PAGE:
A recent example would be Into the Wild, a 1996 book by Jon Krakauer documenting the ill-fated wilderness quest by Christopher McCandless, who died of starvation in Alaska after surviving more than 100 days. The rusting bus in which he sought refuge is the site of pilgrimage to this day, and the book was made into a film in 2007, directed by Sean Penn. But long before the story of McCandless grabbed the headlines, another man sought to immerse himself in nature, documenting his experience in a seminal book Walden (first published as Walden; or, Life in the Woods). Henry David Thoreau (1817 –1862) was an American author, poet, philosopher, tax resister, abolitionist, leading transcendentalist... the list is long. Published in 1854, it opens with: "I do not propose to write an ode to dejection, but to brag as lustily as chanticleer in the morning, standing on his roost, if only to wake my neighbors up." That he has done, and now his book, which John Burroughs called "the most delicious piece of brag in literature" has become the source of inspiration for Canadian artist Sean Montgomery and his solo exhibition at Galerie Laroche/Joncas titled Wilder Walden. Imagining himself in the wood shack that Thoreau built, the Alberta-born artist attempts to illustrate this experiment in self-reliance and survival in acrylic on canvas paintings that seem excised from the natural setting as much as from inward reflection. Personal introspection, the key to Thoreau's endeavour, combined with visual experimentation, is at the root of this exhibition, and Montgomery's paintings give justice to both.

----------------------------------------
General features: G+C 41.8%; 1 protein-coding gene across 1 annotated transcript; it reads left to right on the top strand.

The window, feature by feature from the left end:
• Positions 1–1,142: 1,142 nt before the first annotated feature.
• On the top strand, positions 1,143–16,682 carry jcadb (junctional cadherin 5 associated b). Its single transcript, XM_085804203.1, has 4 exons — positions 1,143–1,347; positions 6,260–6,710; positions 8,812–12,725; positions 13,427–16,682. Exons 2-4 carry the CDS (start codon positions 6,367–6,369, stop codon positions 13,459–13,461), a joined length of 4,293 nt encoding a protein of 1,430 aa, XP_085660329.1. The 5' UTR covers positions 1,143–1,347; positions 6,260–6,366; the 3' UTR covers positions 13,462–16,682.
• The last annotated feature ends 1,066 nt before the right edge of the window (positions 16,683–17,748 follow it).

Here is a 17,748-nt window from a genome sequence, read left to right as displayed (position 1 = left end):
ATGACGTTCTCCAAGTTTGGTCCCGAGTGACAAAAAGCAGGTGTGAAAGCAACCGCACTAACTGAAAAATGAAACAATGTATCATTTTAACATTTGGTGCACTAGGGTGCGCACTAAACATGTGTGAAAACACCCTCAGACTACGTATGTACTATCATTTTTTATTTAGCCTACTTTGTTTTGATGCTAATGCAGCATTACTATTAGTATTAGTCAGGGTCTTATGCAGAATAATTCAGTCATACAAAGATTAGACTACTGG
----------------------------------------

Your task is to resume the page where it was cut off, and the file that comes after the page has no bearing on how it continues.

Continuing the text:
Wilder Walden

18 January - 1 March 2014

Galerie Laroche/Joncas
410-372 Ste-Catherine Ouest
Montréal, Qc
www.larochejoncas.com(lien externe)


Black Cabin

Lone Star

Night Bark

Spring Thaw